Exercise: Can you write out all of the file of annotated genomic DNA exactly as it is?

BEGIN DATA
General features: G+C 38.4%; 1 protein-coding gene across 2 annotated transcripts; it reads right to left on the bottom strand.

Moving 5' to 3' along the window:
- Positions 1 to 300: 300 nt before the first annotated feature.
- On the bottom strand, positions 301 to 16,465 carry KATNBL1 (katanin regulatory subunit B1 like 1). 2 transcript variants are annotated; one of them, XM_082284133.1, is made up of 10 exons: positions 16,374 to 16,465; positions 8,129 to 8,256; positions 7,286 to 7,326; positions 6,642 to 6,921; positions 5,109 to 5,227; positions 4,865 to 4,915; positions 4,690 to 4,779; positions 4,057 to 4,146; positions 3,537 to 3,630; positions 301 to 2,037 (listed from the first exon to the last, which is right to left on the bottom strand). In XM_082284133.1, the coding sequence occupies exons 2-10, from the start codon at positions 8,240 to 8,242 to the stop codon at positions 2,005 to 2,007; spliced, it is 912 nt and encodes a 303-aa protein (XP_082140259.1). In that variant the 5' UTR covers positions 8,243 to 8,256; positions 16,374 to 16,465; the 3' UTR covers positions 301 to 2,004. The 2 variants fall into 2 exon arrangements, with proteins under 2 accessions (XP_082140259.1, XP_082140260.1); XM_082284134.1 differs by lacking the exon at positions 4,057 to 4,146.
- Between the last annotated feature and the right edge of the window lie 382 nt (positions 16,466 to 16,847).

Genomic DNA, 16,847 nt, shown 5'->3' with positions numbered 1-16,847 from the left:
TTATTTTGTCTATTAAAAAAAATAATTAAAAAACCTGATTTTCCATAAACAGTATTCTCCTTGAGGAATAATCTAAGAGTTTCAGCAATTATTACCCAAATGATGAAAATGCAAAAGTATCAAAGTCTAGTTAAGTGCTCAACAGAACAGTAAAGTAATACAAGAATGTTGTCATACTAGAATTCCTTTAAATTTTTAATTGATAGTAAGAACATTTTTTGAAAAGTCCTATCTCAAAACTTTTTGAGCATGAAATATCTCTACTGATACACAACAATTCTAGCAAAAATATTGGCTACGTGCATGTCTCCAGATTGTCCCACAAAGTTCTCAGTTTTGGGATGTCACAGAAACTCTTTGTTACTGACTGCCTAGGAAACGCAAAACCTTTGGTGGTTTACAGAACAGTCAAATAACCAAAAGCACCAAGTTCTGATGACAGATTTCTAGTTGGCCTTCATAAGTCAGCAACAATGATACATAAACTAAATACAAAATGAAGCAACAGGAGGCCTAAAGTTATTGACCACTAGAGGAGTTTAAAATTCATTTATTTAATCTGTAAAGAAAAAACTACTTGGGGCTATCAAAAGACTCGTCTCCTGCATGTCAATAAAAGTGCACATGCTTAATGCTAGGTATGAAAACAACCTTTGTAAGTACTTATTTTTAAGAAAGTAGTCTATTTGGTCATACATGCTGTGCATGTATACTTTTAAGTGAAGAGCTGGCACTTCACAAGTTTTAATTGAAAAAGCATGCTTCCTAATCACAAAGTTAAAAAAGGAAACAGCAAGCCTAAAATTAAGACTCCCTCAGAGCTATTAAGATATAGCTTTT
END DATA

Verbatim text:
General features: G+C 38.4%; 1 protein-coding gene across 2 annotated transcripts; it reads right to left on the bottom strand.

Moving 5' to 3' along the window:
- Positions 1 to 300: 300 nt before the first annotated feature.
- On the bottom strand, positions 301 to 16,465 carry KATNBL1 (katanin regulatory subunit B1 like 1). 2 transcript variants are annotated; one of them, XM_082284133.1, is made up of 10 exons: positions 16,374 to 16,465; positions 8,129 to 8,256; positions 7,286 to 7,326; positions 6,642 to 6,921; positions 5,109 to 5,227; positions 4,865 to 4,915; positions 4,690 to 4,779; positions 4,057 to 4,146; positions 3,537 to 3,630; positions 301 to 2,037 (listed from the first exon to the last, which is right to left on the bottom strand). In XM_082284133.1, the coding sequence occupies exons 2-10, from the start codon at positions 8,240 to 8,242 to the stop codon at positions 2,005 to 2,007; spliced, it is 912 nt and encodes a 303-aa protein (XP_082140259.1). In that variant the 5' UTR covers positions 8,243 to 8,256; positions 16,374 to 16,465; the 3' UTR covers positions 301 to 2,004. The 2 variants fall into 2 exon arrangements, with proteins under 2 accessions (XP_082140259.1, XP_082140260.1); XM_082284134.1 differs by lacking the exon at positions 4,057 to 4,146.
- Between the last annotated feature and the right edge of the window lie 382 nt (positions 16,466 to 16,847).

Genomic DNA, 16,847 nt, shown 5'->3' with positions numbered 1-16,847 from the left:
TTATTTTGTCTATTAAAAAAAATAATTAAAAAACCTGATTTTCCATAAACAGTATTCTCCTTGAGGAATAATCTAAGAGTTTCAGCAATTATTACCCAAATGATGAAAATGCAAAAGTATCAAAGTCTAGTTAAGTGCTCAACAGAACAGTAAAGTAATACAAGAATGTTGTCATACTAGAATTCCTTTAAATTTTTAATTGATAGTAAGAACATTTTTTGAAAAGTCCTATCTCAAAACTTTTTGAGCATGAAATATCTCTACTGATACACAACAATTCTAGCAAAAATATTGGCTACGTGCATGTCTCCAGATTGTCCCACAAAGTTCTCAGTTTTGGGATGTCACAGAAACTCTTTGTTACTGACTGCCTAGGAAACGCAAAACCTTTGGTGGTTTACAGAACAGTCAAATAACCAAAAGCACCAAGTTCTGATGACAGATTTCTAGTTGGCCTTCATAAGTCAGCAACAATGATACATAAACTAAATACAAAATGAAGCAACAGGAGGCCTAAAGTTATTGACCACTAGAGGAGTTTAAAATTCATTTATTTAATCTGTAAAGAAAAAACTACTTGGGGCTATCAAAAGACTCGTCTCCTGCATGTCAATAAAAGTGCACATGCTTAATGCTAGGTATGAAAACAACCTTTGTAAGTACTTATTTTTAAGAAAGTAGTCTATTTGGTCATACATGCTGTGCATGTATACTTTTAAGTGAAGAGCTGGCACTTCACAAGTTTTAATTGAAAAAGCATGCTTCCTAATCACAAAGTTAAAAAAGGAAACAGCAAGCCTAAAATTAAGACTCCCTCAGAGCTATTAAGATATAGCTTTT